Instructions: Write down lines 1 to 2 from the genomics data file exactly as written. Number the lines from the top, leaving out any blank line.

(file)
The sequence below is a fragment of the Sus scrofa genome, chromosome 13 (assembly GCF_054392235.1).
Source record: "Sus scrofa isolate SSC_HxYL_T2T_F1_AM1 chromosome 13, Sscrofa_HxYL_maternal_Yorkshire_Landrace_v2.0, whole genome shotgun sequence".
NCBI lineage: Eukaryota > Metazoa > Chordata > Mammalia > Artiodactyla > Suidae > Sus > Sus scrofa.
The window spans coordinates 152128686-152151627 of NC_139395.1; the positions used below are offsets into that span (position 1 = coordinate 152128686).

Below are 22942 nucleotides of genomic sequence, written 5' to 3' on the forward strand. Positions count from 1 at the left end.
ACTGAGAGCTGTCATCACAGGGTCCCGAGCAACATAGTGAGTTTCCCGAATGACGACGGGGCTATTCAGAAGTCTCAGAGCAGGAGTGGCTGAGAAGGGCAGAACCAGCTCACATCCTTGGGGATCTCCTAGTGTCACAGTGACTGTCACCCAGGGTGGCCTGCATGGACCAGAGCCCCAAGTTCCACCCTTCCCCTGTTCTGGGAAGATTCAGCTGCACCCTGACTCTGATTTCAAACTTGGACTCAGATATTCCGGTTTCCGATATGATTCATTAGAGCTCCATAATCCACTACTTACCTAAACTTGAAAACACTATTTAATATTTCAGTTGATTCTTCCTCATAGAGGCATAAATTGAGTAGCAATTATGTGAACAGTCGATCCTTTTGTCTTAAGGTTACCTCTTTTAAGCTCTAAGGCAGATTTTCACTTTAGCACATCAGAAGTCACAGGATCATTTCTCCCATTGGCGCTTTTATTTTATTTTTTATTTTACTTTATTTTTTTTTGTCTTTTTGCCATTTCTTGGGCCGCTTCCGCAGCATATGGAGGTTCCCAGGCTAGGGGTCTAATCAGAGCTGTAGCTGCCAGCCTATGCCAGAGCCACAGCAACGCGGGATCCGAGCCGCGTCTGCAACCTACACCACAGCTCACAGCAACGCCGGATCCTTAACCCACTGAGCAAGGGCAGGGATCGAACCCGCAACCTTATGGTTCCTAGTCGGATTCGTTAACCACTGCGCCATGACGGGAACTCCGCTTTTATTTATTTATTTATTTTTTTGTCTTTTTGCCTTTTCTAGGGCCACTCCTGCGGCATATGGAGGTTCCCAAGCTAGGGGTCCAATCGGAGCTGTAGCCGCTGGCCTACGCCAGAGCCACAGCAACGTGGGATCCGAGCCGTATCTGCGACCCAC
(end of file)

The sequence below is a fragment of the Sus scrofa genome, chromosome 13 (assembly GCF_054392235.1).
Source record: "Sus scrofa isolate SSC_HxYL_T2T_F1_AM1 chromosome 13, Sscrofa_HxYL_maternal_Yorkshire_Landrace_v2.0, whole genome shotgun sequence".